“The traditional approach to cybersecurity placed significant reliance on the knowledge of an attack so that detection techniques and appropriate countermeasures can be deployed,” says Vijay Dheap, global product manager IBM Big Data Security Intelligence & Mobile Security. “This not only left organizations vulnerable until they gained awareness of an attack but also is completely blind to targeted attacks that are specific to the organization.”

Big Data solutions address this by providing greater intelligence on attack patterns, including advanced persistent threats (APTs), cyberattacks, fraud, hacktivism and insider threats. With these tools, administrators can now perform security analysis over much longer durations of time and can leverage non-traditional data sources as inputs for security analysis. The IBM solution standardizes the data flows from real-time security intelligence solution for offline analysis on an enterprise-ready Hadoop environment. It also provides a feedback loop back to the real-time security intelligence solution from the Hadoop environment, which enables automated monitoring of results of advanced analytics to filter out false positives.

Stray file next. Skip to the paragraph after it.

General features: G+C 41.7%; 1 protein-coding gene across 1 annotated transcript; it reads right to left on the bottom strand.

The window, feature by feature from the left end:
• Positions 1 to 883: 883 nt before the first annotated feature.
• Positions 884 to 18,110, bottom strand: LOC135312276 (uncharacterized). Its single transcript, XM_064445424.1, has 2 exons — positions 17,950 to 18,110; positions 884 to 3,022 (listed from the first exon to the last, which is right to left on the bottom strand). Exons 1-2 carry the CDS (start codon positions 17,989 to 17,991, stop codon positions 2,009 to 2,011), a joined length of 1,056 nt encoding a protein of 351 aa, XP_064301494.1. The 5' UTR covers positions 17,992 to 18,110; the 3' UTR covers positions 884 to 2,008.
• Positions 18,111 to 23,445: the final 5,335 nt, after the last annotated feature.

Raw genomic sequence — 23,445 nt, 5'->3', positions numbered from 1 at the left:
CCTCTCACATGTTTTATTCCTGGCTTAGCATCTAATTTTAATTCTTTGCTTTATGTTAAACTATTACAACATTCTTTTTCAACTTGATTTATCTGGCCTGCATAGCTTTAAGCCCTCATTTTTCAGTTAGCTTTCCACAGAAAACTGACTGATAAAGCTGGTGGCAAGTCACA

“We are unique in that we not only can use Big Data to broaden visibility, but also use Big Data to help customers narrow down the data to the incidents and offenses they need to address,” Dheap says.

More Information

Once you get the right software in place, how do you use it to derive maximum value from it? Find out more with these Nine Tips on Using Big Data to Improve Security. And for even more information, check out this filled with lots of advice on evaluating and using Big Data analytics to improve security.

Drew Robb is a freelance writer specializing in technology and engineering. Currently living in California, he is originally from Scotland, where he received a degree in geology and geography from the University of Strathclyde. He is the author of Server Disk Management in a Windows Environment (CRC Press).

Drew Robb
Drew Robb has been a full-time professional writer and editor for more than twenty years. He currently works freelance for a number of IT publications, including ServerWatch and CIO Insight. He is also the editor-in-chief of an international engineering magazine.